Medtronic Alerts Diabetes Patients & Caregivers with Twilio APIs

See Amit Joshipura, Senior Global Product Manager at Medtronic, talk at SIGNAL 2018 about how Twilio is helping provide life-saving information to diabetes patients and their caregivers with 24/7 SMS messaging and alert notifications.

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Medtronic Alerts Diabetes Patients & Caregivers with Twilio APIs

Here are some unsettling facts: Over 422 million adults worldwide have diabetes, that’s one in eleven adults. And as Amit Joshipura, Senior Global Product Manager, of Medtronic stated at Twilio’s 2018 SIGNAL conference for developers, over 100 million of those patients are in the US alone. It stands to reason that diabetes is one of the most significant global health threats today, and it’s getting worse. By 2040, 642 million adults are expected to have the disease.

While those numbers will put a strain on healthcare systems everywhere, individuals with the disease have it the worst. They see their doctors every few months to monitor the disease, but it’s primarily up to them to manage their conditions daily — finding a balance between not having enough sugar in their blood and having too much. If their glucose level drops too low, they face the threat of hypoglycemia, which can cause confusion, disorientation, or even death. If it’s too high, they risk cardiac disease, blindness, and other debilitating issues.

Glucose monitoring is performed by the patients themselves (or a caregiver) pricking the diabetics’ finger to monitor sugar levels. The problem with this painful necessity is that a lot of things affect your sugar level throughout the day — food intake, drinks, stress, exercise, amount of sleep. And a daily finger prick is not going to indicate variances throughout the day. To see a full picture, you’d have to prick your finger all day, over and over.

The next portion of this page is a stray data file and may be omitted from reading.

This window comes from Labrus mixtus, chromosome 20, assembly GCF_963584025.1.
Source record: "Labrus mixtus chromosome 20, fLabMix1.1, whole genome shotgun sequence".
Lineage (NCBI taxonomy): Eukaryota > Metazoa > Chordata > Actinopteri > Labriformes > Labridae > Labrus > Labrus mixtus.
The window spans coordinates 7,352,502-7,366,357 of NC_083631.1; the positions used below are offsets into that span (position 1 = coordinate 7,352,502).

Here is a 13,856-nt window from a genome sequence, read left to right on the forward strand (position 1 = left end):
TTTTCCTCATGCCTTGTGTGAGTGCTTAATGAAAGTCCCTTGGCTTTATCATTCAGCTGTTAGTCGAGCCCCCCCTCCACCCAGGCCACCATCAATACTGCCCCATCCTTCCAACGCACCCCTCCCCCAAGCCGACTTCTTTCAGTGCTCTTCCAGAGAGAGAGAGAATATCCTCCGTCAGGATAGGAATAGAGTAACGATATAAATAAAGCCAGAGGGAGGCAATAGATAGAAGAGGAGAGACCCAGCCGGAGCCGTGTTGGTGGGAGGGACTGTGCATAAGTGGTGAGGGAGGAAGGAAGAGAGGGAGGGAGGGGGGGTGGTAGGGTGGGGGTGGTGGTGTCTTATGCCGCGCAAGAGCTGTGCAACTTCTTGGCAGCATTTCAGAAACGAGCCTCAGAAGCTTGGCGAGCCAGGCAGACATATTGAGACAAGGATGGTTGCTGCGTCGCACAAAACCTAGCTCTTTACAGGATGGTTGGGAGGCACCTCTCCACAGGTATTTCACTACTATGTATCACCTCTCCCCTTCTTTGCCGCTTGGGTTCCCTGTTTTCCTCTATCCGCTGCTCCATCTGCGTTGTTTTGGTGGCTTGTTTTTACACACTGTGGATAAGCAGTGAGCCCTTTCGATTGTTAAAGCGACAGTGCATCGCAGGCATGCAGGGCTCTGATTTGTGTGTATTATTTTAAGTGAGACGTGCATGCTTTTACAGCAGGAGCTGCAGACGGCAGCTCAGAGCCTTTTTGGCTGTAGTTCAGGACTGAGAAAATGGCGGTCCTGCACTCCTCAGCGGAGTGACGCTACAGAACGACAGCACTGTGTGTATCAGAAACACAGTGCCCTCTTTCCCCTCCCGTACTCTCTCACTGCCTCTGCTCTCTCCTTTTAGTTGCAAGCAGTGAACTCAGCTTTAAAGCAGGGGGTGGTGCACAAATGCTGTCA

Making Accurate Monitoring Easier With Cloud Communications

Medtronic PLC saw the need to create glucose monitoring tools that would help people manage their diabetes more easily. Growing innovations in wearable technology made it possible to capture biometric data on diet, exercise, sleep, stress, medication, and more. And “always-on” digital devices could be used to take insight from that data and deliver it to users with plenty of time for them to take action.

That’s where Twilio comes in. As Joshipura points out, Medtronic's technology, coupled with Twilio’s messaging communication solutions, has been able to transform people’s quality of life and the daily burden that is caused by diabetes. Medtronic’s solution, Guardian Connect, is like a GPS for the patient’s body, monitoring data via a wearable receptor, and giving 24/7 constant feedback via an app on their mobile device. Simultaneously, this essential information needs to be reliably delivered to the patient’s caregivers to alert them to take action. And since Medtronic’s device is approved for use on a global scale, Twilio’s deliverability was a huge factor in being the best solution for Medtronic to assist a global patient population.

Twilio’s ability to deliver SMS alerts globally, Joshipura says, “has been fantastic at allowing us to expand the care team and make sure the physicians and parents are well equipped to handle whatever issue is going on.” Watch the full Medtronic presentation, here:

Short on time? Here are the top four takeaways from Joshipura’s presentation:

  • Unpredictable glucose levels have a significant impact on daily life: three out of five people with diabetes are very worried about the risk of hypoglycemia (having very low glucose levels). And with just finger pricking, you have no idea if you’re at risk in between pricks.
  • Plus, finger pricking can miss 78% of highs and lows in glucose levels.
  • Medtronic’s Guardian Connect is the first and only standalone CGM (Continuous Glucose Monitor) system that alerts patients of potential highs and lows up to 60 minutes in advance.
  • Twilio’s SMS Messaging and Alerts allow Medtronic to ensure alerts are shared with caregivers in real time so an intervention can be performed.